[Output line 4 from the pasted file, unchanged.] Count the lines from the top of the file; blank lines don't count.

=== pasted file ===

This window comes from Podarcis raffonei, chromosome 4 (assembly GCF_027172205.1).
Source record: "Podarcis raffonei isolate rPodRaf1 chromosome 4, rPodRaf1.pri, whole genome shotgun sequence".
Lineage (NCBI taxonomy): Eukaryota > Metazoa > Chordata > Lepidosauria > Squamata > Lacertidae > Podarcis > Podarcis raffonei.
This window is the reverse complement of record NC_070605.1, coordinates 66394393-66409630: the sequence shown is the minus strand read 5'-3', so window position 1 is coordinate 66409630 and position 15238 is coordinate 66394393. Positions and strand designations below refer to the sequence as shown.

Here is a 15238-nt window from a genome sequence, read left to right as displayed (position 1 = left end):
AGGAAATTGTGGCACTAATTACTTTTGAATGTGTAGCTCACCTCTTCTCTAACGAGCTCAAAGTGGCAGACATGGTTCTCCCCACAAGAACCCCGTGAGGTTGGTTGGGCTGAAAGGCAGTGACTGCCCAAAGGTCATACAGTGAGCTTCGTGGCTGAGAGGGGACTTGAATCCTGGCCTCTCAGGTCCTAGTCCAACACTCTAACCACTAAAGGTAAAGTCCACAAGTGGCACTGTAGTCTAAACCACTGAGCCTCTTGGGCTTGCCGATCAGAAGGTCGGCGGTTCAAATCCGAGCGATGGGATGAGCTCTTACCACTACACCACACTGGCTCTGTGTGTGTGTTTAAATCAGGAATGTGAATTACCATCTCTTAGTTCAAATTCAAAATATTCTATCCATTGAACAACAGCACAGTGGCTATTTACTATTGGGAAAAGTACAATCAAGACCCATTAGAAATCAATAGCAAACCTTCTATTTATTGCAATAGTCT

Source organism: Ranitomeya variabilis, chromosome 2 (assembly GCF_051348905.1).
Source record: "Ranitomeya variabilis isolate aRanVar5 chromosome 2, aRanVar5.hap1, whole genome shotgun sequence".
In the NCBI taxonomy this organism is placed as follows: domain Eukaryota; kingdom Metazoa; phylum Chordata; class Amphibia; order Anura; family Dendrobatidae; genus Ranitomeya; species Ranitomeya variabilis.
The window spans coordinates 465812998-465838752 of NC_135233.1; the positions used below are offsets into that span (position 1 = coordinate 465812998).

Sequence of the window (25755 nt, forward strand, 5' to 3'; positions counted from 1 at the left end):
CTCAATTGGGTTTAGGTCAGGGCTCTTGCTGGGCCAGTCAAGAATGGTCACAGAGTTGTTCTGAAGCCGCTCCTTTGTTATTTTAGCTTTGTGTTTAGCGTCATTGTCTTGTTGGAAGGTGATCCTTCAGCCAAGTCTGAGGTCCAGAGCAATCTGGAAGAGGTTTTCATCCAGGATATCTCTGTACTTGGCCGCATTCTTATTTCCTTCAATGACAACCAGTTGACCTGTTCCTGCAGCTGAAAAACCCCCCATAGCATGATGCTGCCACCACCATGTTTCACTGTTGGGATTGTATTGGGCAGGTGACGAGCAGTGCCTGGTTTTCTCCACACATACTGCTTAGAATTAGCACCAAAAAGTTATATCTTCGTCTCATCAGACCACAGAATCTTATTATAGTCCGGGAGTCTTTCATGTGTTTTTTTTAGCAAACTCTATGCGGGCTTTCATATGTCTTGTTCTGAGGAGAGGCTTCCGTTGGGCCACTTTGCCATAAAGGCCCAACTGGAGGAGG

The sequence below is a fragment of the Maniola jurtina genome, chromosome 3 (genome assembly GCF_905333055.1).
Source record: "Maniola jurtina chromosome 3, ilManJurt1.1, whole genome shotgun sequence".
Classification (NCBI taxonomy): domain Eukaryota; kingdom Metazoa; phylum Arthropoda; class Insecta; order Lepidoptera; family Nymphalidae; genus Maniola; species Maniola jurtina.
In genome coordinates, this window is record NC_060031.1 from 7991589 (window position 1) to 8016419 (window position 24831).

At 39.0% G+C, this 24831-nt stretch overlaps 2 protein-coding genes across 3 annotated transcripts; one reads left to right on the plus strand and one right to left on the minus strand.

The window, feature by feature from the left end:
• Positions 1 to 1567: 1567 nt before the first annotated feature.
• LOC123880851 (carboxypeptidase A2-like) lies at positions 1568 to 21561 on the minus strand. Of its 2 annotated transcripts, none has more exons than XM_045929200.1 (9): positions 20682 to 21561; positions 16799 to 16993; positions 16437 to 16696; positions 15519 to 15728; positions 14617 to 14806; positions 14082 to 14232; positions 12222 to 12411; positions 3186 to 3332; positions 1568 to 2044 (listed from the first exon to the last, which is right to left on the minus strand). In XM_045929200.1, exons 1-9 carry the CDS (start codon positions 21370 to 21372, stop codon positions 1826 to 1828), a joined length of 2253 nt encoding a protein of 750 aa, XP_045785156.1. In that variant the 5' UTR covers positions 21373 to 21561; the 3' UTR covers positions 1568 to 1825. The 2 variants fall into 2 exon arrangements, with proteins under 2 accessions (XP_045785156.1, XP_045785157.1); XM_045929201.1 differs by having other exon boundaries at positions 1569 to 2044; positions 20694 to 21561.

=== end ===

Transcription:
This window is the reverse complement of record NC_070605.1, coordinates 66394393-66409630: the sequence shown is the minus strand read 5'-3', so window position 1 is coordinate 66409630 and position 15238 is coordinate 66394393. Positions and strand designations below refer to the sequence as shown.